As recognized herein, when used in the context of ATMs, sonic tokens have the advantage of transmitting the private information on the token to the ATM in a fashion that prevents the ATM from being able to forge the private information without a confidential key. The ATM simply sends the private information to the central bank computer for authentication. Thus, neither the ATM nor the link between the ATM and the bank need be secure to protect this authentication factor. However, the present invention further recognizes that the second authentication factor—the PIN—still requires link security. This is because PINs generally consist of only 4-6 digits, and an attacker could snoop the line between the ATM and bank, and if the communication allowed a guessed PIN to be verified, the attacker could simply try out the million or so possible PIN values and remember the one that worked until such time as the attacker could steal the token and gain access to the account. Consequently, secure communication between the bank and ATM, unfortunately, would still be required.

Having recognized the above problem, the invention disclosed herein is provided.

SUMMARY OF THE INVENTION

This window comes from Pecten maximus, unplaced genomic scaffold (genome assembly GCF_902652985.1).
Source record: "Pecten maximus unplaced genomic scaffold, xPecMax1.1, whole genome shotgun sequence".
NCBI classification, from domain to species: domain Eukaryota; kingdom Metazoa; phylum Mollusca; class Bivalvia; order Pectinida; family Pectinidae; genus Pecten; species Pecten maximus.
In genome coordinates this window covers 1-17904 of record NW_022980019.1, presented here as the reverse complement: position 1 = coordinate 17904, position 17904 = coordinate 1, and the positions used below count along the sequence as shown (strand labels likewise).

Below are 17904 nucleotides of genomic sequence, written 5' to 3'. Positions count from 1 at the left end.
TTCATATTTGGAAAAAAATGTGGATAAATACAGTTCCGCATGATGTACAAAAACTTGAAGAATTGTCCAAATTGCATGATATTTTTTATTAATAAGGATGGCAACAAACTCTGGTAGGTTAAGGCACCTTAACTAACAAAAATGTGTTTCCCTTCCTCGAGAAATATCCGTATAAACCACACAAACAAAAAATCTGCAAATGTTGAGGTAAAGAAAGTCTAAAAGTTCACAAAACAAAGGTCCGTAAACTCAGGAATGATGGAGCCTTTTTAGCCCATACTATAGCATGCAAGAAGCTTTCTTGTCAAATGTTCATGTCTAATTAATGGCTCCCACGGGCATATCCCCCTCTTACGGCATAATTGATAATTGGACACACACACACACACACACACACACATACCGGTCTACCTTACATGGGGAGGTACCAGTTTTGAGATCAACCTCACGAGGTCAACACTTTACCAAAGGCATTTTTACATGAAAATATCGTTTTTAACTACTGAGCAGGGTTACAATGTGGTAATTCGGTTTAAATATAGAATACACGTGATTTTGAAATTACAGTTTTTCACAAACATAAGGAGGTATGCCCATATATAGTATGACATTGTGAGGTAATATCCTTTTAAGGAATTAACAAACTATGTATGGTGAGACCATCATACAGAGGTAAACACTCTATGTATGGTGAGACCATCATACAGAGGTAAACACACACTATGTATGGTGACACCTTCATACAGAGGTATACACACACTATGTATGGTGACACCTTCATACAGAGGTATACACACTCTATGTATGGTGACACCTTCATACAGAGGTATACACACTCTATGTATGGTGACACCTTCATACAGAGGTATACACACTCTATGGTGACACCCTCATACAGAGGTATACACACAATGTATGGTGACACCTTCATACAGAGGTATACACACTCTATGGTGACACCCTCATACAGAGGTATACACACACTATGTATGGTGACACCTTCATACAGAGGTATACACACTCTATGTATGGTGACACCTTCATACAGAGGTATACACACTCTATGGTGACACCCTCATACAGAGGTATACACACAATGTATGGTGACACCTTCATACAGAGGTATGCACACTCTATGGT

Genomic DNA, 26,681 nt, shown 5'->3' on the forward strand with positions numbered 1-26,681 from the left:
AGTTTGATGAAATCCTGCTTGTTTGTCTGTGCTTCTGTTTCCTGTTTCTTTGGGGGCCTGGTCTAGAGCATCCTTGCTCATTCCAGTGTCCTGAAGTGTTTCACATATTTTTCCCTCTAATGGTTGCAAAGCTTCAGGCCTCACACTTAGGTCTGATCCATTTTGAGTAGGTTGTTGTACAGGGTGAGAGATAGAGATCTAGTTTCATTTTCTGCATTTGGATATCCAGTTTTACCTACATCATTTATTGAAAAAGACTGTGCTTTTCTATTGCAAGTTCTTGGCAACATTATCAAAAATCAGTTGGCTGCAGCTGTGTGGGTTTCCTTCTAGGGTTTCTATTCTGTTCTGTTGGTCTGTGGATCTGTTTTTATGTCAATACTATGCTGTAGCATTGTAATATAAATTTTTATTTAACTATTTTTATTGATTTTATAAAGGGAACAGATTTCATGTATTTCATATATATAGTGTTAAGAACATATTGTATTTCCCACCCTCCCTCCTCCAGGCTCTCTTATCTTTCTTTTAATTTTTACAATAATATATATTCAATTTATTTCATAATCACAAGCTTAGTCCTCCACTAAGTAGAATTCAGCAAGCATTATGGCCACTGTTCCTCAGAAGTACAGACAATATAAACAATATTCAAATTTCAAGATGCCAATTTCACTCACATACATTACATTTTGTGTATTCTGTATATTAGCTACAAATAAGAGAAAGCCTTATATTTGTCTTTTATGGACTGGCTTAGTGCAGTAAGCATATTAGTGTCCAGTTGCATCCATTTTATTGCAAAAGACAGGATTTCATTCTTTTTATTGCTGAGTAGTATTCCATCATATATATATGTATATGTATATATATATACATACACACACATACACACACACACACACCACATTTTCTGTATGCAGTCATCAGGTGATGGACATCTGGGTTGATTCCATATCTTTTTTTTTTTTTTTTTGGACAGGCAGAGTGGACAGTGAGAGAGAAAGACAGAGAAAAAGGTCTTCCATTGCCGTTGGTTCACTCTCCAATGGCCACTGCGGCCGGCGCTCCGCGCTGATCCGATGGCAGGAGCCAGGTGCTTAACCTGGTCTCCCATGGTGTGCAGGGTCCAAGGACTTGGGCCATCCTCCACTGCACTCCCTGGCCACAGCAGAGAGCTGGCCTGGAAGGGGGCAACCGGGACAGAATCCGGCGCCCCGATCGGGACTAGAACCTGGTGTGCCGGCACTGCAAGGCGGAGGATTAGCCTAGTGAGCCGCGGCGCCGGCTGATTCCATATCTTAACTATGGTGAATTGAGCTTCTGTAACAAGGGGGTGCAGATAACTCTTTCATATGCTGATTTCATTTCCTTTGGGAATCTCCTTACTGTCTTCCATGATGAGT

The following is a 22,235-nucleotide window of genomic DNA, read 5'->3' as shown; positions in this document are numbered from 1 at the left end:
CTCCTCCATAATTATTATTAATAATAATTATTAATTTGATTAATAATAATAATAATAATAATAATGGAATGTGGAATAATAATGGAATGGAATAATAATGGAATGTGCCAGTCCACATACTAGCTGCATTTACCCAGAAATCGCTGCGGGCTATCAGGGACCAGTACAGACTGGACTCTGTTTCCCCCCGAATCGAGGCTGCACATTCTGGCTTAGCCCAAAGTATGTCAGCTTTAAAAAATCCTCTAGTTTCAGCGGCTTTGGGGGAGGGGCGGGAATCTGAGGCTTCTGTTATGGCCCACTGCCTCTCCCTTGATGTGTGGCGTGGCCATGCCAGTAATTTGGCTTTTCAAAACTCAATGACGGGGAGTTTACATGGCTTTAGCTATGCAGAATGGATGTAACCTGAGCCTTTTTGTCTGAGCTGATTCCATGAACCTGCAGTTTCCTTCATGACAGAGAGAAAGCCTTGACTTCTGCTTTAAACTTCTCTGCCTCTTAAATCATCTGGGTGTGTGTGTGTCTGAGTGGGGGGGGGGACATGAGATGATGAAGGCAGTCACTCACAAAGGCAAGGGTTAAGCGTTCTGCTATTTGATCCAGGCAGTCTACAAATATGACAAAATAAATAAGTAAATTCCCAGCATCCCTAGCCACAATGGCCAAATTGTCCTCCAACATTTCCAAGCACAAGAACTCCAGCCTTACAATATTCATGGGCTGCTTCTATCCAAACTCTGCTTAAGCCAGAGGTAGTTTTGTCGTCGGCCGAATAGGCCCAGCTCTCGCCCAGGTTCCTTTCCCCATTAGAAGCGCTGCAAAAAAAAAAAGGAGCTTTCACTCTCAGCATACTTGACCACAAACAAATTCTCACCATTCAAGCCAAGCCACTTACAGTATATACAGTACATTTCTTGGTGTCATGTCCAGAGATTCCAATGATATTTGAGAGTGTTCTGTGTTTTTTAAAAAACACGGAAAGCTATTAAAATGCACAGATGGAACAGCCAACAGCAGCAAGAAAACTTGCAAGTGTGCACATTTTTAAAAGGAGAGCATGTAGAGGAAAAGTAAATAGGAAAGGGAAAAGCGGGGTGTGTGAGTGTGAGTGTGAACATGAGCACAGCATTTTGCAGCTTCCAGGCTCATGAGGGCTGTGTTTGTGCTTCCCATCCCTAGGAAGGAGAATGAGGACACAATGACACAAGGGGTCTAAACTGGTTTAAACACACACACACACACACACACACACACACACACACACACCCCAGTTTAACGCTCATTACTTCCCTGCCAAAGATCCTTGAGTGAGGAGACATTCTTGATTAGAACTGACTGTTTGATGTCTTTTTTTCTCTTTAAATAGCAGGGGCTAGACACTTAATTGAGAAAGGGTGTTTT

A method for authentication includes initially providing a PIN and a confidential public key to an authorizing computer, e.g., a bank computer, and establishing a communication link between the authorizing computer and a receiver, e.g., an ATM, that is remote from the computer. The communication link is not constrained to be secure. Subsequently, a user's acoustic signal can be received at the receiver (e.g., ATM), with the signal being representative of a private key-generated digital signature, and with the receiver transforming the acoustic signal to a signature signal. The PIN is also received by the receiver by, e.g., a user typing it in on a data entry device associated with the receiver, so that the PIN is received separately from the acoustic signal. The signature signal is encrypted with the PIN to render an encrypted signature signal, which is then sent to the authorizing computer for verification of the signature using the PIN and confidential public key.